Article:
One of my favorite vendors at D.C.’s Eastern Market sells illustrations of plants and animals. The intricate colored drawings harken back to a golden age of naturalism, when intrepid explorers headed out with little more than a notebook to chronicle the incredible biodiversity of our world. Of course, there are still many species yet to be described, but these days biologists typically use more high-tech tools like digital cameras and satellite phones.
One pioneering woman who produced many beautiful illustrations of nature is being honored today with a Google Doodle: Maria Sibylla Merian (1647-1717). Merian was a naturalist and illustrator who made many enduring works, at a time when few women were encouraged to participate in science.Maria Sibylla Merian (1647–1717) produced this illustration for her Metamorphosis insectorum Surinamensiam. . . Amsterdam: G. Valck, 1705. Rare Book and Special Collections Division, Library of Congress (164.00.03)
In her book Metamorphosis insectorum Surinamensium (Metamorphosis of the Insects of Suriname), Merian wrote that she had been drawn to studying insects as a small child in her native Frankfurt, Germany, especially the industrious silkworm.
The daughter of an engraver and publisher named Matthaus Merian, and stepdaughter to botanical painter Jacob Marell, Merian published her first book of illustrations by age 28. She was schooled in the art of painting and possessed a voracious hunger for knowledge of the natural world.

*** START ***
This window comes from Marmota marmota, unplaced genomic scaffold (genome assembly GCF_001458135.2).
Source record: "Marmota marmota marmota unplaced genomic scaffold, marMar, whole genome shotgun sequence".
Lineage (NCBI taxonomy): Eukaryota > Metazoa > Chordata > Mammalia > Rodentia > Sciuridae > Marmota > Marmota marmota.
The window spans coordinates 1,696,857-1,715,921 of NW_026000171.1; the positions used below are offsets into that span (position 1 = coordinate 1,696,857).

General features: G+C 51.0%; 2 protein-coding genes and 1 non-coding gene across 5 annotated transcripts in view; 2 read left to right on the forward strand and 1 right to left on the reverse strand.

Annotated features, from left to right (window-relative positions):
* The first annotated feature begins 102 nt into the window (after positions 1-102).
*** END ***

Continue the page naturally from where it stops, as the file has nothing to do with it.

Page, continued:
In 1699, Merian and her daughter traveled to Dutch-controlled Suriname in South America, where they spent two years studying the exotic flora and fauna.
Today marks the 366th anniversary of Merian’s birth (Google is known for marking unusual iterations of milestones).
National Geographic, too, has a long history of publishing detailed nature illustrations, from field guides to maps, and from magazine features to online interactives. It’s fitting to remember that such artistry and science builds on a long tradition of work by explorers to document, and at least intellectually preserve, part of the wondrous natural world, from Audubon’s birds to Charles Darwin’s sketches.
What do you think of such illustrations in todays’ age of digital reproduction? Are they relics of the past or still relevant and useful ways to picture the world?
Update: We noticed that Merian’s drawings may have a successor in the form of recent sketching by National Geographic Emerging Explorer Dino Martins, who also studies insects. Check out this recent piece by Martins from Nairobi National Park:
Brian Clark Howard covers the environment for National Geographic. He previously served as an editor for TheDailyGreen.com and E/The Environmental Magazine, and has written for Popular Science, TheAtlantic.com, FastCompany.com, PopularMechanics.com, Yahoo!, MSN, and elsewhere. He is the co-author of six books, including Geothermal HVAC, Green Lighting, Build Your Own Small Wind Power System, and Rock Your Ugly Christmas Sweater.